An unapologetic plant geek shares advice and opinions on gardening, the contrived and the natural landscape, as well as occasional topics from the other side of the gate.

September 30, 2008

It's What's n' Yew

Today I had to spray some toxic chemicals on a few plants around the nursery, mostly to control some late season scale. As I was about to drench the Plum Yews (Cephlotaxus), a green vine caught my eye climbing up through the branches. I soon realized that it was no vine, but a Rough Green Snake. If I had to pick a favorite local serpent, it would be this one. Sure other snakes might be more powerful, larger or venomous, but I like this one precisely because it is not powerful, large or venomous, and if snakes could have a good disposition, this one does. Fortunately we were able to catch it for relocation before the spraying started. The Rough Green Snake (Opheodrys aestivus) is Virginia's only arboreal serpent. According to the Department of Game and Inland Fisheries, this snake is usually found in small trees, bushes, briar patches and vines, and it is particularly attracted to lush green vegetation overhanging streams. They can be well adapted to suburban and urban areas as long as there is plenty brush and vegetation. Green Snakes mainly eat grasshoppers, crickets, spiders, caterpillars, snails, slugs, and small frogs. The main threat to their existence is lack of, or destruction of, habitat, but I am sure that spraying chemicals such as I was about to do, kills off many of their food sources. However, I can't sell plants with scale, and such a paradox is my life. (Thanks do D.M. for her use as a hand model, maybe she has a future in wrist watch advertising)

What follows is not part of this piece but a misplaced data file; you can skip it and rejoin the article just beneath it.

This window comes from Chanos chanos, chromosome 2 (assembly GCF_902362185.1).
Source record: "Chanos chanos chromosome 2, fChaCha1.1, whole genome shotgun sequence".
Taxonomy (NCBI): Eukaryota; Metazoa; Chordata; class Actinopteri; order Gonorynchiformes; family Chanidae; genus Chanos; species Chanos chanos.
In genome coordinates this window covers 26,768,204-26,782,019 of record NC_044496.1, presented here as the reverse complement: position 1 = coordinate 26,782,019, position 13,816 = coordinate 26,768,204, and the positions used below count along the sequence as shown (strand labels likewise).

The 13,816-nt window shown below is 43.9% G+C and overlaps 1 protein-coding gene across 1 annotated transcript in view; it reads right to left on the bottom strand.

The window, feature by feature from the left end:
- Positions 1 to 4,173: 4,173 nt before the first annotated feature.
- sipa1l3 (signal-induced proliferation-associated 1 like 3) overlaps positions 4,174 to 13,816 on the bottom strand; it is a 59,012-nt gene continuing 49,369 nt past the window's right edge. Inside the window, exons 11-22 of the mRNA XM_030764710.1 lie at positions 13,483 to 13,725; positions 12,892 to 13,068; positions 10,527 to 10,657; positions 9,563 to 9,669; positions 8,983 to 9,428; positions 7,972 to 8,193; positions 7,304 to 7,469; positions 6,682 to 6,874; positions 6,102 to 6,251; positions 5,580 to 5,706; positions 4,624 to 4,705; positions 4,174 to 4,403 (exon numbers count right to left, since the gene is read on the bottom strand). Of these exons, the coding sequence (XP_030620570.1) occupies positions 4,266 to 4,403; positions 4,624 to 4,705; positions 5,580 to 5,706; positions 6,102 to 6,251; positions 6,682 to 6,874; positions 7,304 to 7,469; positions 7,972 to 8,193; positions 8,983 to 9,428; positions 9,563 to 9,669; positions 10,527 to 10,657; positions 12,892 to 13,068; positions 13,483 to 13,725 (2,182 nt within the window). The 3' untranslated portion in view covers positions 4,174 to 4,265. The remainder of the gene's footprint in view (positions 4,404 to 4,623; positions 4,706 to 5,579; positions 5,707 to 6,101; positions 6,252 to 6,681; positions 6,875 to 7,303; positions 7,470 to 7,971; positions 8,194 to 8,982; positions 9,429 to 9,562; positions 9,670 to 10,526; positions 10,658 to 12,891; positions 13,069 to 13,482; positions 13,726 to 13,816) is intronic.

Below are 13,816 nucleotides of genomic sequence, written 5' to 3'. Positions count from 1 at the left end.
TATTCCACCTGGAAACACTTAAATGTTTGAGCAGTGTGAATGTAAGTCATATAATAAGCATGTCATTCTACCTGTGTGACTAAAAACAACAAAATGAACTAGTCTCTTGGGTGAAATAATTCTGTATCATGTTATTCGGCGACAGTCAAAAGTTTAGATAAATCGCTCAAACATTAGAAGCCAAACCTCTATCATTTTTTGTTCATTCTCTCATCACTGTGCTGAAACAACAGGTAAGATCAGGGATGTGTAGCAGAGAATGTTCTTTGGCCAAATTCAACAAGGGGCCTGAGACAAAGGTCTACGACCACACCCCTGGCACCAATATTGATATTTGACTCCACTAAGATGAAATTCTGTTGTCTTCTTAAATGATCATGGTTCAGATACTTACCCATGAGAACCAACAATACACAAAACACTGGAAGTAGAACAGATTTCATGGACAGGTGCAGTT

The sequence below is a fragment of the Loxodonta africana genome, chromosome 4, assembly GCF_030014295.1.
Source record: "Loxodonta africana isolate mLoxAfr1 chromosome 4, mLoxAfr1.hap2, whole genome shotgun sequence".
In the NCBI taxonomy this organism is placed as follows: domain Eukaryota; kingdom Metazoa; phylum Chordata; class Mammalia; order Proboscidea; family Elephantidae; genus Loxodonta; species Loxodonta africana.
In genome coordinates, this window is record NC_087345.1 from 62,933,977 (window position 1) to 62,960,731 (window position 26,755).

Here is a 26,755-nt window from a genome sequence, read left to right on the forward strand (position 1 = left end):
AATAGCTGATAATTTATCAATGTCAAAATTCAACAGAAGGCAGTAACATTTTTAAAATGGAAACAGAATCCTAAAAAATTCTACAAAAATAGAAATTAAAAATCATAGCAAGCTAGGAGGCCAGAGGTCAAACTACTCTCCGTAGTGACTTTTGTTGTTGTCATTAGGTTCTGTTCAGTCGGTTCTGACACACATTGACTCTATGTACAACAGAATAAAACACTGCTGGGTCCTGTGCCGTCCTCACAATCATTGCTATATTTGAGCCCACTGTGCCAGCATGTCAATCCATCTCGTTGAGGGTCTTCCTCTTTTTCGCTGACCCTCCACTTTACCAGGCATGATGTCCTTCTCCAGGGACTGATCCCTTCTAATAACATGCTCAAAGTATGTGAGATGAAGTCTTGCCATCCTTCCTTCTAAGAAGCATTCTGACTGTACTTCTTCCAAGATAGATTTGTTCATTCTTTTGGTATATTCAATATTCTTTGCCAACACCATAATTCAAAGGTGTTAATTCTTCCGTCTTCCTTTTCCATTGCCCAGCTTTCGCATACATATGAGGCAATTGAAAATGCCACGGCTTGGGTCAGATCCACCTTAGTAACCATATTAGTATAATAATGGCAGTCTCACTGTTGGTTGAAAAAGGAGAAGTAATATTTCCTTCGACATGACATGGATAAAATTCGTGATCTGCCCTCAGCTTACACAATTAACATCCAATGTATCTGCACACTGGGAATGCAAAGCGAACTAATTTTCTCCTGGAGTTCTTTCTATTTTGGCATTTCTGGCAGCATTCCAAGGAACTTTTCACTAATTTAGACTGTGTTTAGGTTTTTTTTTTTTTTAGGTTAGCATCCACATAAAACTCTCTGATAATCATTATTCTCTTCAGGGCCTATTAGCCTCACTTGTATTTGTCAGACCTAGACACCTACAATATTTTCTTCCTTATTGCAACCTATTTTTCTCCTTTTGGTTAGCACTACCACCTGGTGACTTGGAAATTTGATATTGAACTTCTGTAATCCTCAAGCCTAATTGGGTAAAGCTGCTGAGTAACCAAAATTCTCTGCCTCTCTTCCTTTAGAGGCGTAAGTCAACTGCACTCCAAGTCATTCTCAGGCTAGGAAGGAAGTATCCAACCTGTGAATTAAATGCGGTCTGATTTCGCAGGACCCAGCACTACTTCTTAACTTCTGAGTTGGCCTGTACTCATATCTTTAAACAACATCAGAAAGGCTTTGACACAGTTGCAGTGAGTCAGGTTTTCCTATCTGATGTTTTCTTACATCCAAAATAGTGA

1. Better DM than me! lol I'm not fond of snakes even if they are have a good disposition. ;)

  2. What a pretty snake and so glad you saved it from the spraying.

  3. Very pretty, I'm sure, but on a sombre note:

    I do hope that you are as considerate to your customers as you are to said snake: You do it well out of hours and put signs up where and when you distributed those chemicals?

    Pesticides kill or damage immune systems. I know to my cost. The fact that it is out of doors doesn't mean it is safe or harmless to humans. And vapours hang about for quite a while.

  4. Les, what a beauty! And what a great shot. You should submit it to some snake lover site or competition. The contrast of texture is so striking.

    I think if I were that close to an unexpected snake, I’d be rather happy it weren’t “more powerful, larger or venomous” too. You sound so calm. I love snakes, but that would have made me jump. I’m glad you saved her. I had 2 pet snakes growing up.

    Too bad about your flooding below.

  5. Thanks to all of you for visiting an commenting.

    Joco, I only spray chemicals as a last resort when other efforts fail and it is either after hours or I rope off the affected areas.